SAYS FILM WAS 'PRETTY MUCH' EDITED DOWN TO FINAL VERSION PRIOR TO ADDING SCORE
Mark Isham had a very interesting conversation with Broadway World's Pat Cerasaro, in which the composer discussed, among other projects, his work on Brian De Palma's The Black Dahlia. While there was a version of The Black Dahlia screened for test audiences in early 2006 that was longer than the final released film, Isham seems pretty certain there was no overt studio involvement that specifically led to the shorter version. Instead, he speculates that producer Art Linson may have simply discussed with De Palma trimming the almost three-hour cut down to two hours. Isham also relates how he initially mis-guessed what kind of music De Palma would want for The Black Dahlia. Here is the section of the interview pertaining to that film:
PC: What was it like working with Brian De Palma on THE BLACK DAHLIA? Was it cumbersome to come in already knowing his amazing legacy of great scores for his films - particularly those by Pino Donaggio and Ennio Morricone? His film’s scores are always so specific.
MI: Well, he was a gentlemen about it, too. I think that I had sent him some music early on for that and he didn’t respond to it, and, so, I called the producer and I said, “Look, I would really love to do this movie. What is he looking for?” And the producer sent me over some pieces they were using for the temp-score and I realized that I had completely mis-guessed on how he wanted to score this thing.
PC: Oh, really?
MI: Yeah, so I re-sent him some music and he called me immediately and said, “This is what I am looking for!” So, I think we started off right on the right foot because, once I knew what he was looking for, I duplicated it and presented it to him immediately and he said, “That’s perfect.” So, we went in with a high degree of mutual respect and delight and willingness in doing this together. He was just great. Like you say, he is very specific and when he says, “That’s good,” then, you know you are doing great. [Laughs.]
PC: And if you are not?
MI: “Don’t do that! That’s terrible!” - then you know you have to rewrite it. [Laughs.]
PC: That film was plagued with behind-the-scenes shenanigans and I know there was originally a much, much longer original cut, so how did you deal with that? Did you score that version or only the version that eventually was released? Have you ever gone to an opening night and half your score was missing?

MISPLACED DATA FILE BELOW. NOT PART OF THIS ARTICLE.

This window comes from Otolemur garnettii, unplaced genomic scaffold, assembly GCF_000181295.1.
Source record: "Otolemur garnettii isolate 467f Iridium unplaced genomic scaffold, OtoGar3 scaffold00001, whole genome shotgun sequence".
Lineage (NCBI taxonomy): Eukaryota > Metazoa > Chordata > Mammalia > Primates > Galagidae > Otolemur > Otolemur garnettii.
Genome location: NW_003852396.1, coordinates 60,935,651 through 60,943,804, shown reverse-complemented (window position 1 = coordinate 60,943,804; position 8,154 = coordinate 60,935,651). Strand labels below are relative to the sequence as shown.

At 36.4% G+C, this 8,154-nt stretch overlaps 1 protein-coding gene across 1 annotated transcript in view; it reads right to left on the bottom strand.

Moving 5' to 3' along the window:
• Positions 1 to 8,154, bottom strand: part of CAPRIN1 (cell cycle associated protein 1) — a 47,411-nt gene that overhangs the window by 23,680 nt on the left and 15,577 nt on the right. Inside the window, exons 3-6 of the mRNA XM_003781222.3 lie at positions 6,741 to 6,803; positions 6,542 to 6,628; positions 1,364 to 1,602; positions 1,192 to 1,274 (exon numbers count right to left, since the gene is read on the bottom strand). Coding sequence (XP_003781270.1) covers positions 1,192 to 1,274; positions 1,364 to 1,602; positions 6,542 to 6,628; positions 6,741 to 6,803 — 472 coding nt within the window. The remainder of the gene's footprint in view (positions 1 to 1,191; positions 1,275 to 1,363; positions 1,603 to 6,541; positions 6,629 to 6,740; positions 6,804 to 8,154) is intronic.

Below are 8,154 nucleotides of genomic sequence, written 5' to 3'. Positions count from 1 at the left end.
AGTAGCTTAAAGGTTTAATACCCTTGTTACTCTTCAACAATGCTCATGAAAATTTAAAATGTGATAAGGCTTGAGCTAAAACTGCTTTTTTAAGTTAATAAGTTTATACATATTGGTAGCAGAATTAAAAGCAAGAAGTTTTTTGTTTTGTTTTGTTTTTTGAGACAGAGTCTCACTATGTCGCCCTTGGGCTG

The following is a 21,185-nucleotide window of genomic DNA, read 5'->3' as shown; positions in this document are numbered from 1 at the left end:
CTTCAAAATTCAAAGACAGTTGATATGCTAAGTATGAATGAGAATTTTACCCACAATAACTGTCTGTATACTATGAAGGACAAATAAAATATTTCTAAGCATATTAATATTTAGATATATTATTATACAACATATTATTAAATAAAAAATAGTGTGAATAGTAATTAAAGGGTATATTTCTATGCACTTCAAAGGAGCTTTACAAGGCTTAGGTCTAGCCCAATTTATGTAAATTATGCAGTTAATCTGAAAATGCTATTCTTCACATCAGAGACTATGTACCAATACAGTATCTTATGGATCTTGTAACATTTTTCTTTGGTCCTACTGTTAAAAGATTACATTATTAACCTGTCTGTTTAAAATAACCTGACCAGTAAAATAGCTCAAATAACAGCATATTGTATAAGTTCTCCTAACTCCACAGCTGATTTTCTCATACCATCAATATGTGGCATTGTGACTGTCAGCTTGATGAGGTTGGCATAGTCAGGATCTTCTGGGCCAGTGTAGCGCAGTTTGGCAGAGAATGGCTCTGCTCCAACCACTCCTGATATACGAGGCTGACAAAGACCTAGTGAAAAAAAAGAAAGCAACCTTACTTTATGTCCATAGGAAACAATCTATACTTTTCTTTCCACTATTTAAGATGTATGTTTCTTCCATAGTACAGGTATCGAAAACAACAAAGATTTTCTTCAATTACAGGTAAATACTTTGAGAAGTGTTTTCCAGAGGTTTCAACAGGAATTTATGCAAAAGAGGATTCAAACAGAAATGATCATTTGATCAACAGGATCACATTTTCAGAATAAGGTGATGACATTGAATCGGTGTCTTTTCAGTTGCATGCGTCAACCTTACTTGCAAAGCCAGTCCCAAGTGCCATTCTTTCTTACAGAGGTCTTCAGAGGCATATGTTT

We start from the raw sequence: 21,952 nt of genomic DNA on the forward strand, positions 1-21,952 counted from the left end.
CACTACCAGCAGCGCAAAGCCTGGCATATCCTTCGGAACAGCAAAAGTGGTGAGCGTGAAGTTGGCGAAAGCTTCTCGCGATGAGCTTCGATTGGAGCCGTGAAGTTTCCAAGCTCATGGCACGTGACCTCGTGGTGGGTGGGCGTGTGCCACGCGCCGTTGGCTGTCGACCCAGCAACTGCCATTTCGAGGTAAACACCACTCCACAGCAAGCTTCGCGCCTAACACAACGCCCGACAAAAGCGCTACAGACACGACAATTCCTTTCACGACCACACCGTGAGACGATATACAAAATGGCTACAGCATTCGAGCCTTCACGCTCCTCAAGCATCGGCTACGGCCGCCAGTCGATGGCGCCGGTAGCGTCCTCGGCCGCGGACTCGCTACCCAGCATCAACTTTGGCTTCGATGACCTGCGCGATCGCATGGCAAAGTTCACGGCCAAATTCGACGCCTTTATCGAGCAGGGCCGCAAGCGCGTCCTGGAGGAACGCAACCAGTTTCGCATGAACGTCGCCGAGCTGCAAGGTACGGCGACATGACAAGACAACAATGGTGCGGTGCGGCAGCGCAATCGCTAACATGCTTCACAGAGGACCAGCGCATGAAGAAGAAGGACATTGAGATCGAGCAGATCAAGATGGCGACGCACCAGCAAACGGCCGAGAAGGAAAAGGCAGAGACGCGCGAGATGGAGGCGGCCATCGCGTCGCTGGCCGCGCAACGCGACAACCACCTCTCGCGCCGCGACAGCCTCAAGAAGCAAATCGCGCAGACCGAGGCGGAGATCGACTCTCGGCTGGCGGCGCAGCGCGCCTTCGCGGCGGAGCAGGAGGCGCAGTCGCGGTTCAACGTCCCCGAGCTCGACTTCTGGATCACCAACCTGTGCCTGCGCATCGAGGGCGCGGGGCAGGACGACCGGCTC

MI: [Laughs.] Actually, I have - but, not on that picture! From the time that we started scoring it, it was pretty much as it came out. I believe that the studio actually stayed out of that and I think what a lot of it was about was that he was working with Art Linson - who produced THE UNTOUCHABLES and they have a long, long history - and, I think Art is one of the few who can say, “Brian, you can’t have a 3-hour movie,” [Laughs.] and Brian will actually respect that.
PC: How interesting.
MI: I think they had already gone through the process of editing it down. Art actually came to me at one point and said, “Look, there are still a couple of things that I think Brian needs to change - but, I think Brian and I have sort of had as much of a discussion as we are going to have, so why don’t you see what you can do to help these areas?” And, then, I think there were a few picture-trims at that point - but, pretty much, I worked on it when it was the final film and not much changed.
PC: There are some thrilling music cues - especially the opening scene with Josh Hartnett and, later, the Fiona Shaw mad scene.
MI: Yeah. Yeah. Yeah.
PC: Were you influenced by Jerry Goldsmith’s CHINATOWN score?
MI: Oh, yes - of course. I love that score and know it very well.
PANKOW HAD TO TRIM LESBIAN FLOOR SHOW FROM FIVE MINUTES DOWN TO JUST ONE MINUTE
Editor Bill Pankow has described how he had to edit down the k.d. lang song and floor show in the lesbian night club from five minutes to one minute, so it does seem there was at least the potential for some trimming even after Isham had completed his score. Pankow showed the uncut version of the scene to a master class in 2007, describing how he managed to get it down to one minute. Perhaps one day, we will get a cut of the film that is a bit longer...